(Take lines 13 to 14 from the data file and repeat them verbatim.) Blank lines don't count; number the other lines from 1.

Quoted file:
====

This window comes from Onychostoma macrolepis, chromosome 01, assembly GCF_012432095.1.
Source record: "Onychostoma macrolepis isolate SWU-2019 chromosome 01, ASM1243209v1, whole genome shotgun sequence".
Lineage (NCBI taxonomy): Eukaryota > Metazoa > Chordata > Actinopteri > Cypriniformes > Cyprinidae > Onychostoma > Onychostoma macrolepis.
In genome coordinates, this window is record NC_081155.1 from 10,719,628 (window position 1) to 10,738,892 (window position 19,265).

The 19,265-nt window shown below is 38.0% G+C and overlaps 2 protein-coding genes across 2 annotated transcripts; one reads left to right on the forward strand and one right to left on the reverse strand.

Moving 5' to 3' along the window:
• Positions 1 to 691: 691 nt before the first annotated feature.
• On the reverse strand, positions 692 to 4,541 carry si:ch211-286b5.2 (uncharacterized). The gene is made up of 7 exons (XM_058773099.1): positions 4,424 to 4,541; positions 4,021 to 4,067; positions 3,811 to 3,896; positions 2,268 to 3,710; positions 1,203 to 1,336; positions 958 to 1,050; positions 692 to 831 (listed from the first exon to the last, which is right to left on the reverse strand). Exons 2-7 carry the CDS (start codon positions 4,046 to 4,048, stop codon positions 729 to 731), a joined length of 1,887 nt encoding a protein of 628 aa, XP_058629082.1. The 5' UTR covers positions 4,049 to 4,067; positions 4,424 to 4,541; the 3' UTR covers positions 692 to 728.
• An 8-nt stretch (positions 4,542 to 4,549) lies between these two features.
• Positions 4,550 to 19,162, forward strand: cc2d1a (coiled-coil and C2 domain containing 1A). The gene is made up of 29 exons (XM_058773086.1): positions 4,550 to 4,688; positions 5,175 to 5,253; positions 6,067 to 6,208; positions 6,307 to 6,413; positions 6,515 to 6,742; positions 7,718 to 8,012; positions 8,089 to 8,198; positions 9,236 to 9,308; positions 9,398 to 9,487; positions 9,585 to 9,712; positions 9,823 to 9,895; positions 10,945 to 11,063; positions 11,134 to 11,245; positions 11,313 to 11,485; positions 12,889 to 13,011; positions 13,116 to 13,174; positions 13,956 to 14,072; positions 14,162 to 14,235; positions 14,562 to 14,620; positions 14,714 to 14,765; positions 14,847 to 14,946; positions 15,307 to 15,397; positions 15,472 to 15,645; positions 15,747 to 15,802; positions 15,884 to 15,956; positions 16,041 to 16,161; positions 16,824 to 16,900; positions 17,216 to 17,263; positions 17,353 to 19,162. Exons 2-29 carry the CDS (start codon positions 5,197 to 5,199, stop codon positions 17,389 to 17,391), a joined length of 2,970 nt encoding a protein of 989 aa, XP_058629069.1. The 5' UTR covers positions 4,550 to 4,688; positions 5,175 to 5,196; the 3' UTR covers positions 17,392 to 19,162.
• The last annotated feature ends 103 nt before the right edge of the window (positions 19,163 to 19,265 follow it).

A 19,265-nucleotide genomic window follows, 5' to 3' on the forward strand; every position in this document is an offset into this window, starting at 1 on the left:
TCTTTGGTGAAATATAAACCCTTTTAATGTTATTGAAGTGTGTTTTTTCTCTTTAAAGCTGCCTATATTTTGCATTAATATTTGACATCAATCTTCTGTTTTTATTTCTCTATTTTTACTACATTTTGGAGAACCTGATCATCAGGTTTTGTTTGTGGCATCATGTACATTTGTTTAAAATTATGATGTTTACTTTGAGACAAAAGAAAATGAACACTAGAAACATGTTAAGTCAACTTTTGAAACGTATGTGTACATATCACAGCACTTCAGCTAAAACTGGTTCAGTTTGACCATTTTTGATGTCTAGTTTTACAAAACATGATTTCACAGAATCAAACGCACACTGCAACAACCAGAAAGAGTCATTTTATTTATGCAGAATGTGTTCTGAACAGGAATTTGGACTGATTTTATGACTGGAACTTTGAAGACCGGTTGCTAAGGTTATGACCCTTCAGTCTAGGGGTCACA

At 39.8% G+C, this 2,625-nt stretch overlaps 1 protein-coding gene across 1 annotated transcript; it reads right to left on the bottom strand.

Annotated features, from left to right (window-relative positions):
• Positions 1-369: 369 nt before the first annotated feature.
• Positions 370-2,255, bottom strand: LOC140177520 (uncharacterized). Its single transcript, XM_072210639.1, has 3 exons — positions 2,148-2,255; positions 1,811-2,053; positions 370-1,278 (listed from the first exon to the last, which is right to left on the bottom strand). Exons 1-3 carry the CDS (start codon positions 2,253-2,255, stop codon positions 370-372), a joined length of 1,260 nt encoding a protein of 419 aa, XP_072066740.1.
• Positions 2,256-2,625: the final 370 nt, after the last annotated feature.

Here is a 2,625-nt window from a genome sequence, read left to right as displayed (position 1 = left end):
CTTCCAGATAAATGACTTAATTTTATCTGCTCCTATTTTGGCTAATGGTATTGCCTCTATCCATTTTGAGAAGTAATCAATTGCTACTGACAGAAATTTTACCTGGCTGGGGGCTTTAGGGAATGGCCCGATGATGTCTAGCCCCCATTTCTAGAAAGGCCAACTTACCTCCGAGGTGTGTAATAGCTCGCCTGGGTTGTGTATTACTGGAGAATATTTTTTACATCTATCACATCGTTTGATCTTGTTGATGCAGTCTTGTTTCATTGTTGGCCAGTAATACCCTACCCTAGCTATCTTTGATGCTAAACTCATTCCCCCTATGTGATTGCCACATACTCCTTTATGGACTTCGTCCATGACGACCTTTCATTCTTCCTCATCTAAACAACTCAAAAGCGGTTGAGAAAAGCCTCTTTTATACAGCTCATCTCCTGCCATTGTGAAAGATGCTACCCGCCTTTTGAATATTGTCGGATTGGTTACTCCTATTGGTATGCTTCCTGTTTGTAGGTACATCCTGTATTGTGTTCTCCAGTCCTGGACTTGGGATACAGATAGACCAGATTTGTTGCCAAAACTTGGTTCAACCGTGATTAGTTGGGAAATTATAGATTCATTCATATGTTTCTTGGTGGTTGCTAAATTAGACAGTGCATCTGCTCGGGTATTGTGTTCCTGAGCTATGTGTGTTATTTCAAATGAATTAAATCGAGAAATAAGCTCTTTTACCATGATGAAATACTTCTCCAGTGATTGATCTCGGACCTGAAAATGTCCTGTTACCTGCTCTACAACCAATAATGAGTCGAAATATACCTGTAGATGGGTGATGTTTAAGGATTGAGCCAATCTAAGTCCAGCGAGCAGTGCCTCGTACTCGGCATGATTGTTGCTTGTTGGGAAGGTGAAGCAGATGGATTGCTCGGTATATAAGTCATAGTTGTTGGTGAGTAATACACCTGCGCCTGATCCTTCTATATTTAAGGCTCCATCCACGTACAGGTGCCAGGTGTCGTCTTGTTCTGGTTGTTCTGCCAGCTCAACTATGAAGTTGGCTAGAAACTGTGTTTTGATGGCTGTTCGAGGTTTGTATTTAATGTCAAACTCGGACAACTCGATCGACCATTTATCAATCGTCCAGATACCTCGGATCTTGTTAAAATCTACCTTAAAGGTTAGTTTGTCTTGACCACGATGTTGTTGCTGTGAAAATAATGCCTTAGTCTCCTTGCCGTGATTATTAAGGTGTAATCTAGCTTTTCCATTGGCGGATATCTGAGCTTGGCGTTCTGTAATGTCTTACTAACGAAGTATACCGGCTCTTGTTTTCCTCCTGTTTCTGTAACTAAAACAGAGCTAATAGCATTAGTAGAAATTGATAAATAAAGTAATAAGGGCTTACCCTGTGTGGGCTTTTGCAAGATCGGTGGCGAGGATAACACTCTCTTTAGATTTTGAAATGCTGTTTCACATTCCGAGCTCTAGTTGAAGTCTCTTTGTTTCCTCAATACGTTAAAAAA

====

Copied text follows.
TCTTTGGTGAAATATAAACCCTTTTAATGTTATTGAAGTGTGTTTTTTCTCTTTAAAGCTGCCTATATTTTGCATTAATATTTGACATCAATCTTCTGTTTTTATTTCTCTATTTTTACTACATTTTGGAGAACCTGATCATCAGGTTTTGTTTGTGGCATCATGTACATTTGTTTAAAATTATGATGTTTACTTTGAGACAAAAGAAAATGAACACTAGAAACATGTTAAGTCAACTTTTGAAACGTATGTGTACATATCACAGCACTTCAGCTAAAACTGGTTCAGTTTGACCATTTTTGATGTCTAGTTTTACAAAACATGATTTCACAGAATCAAACGCACACTGCAACAACCAGAAAGAGTCATTTTATTTATGCAGAATGTGTTCTGAACAGGAATTTGGACTGATTTTATGACTGGAACTTTGAAGACCGGTTGCTAAGGTTATGACCCTTCAGTCTAGGGGTCACA

At 39.8% G+C, this 2,625-nt stretch overlaps 1 protein-coding gene across 1 annotated transcript; it reads right to left on the bottom strand.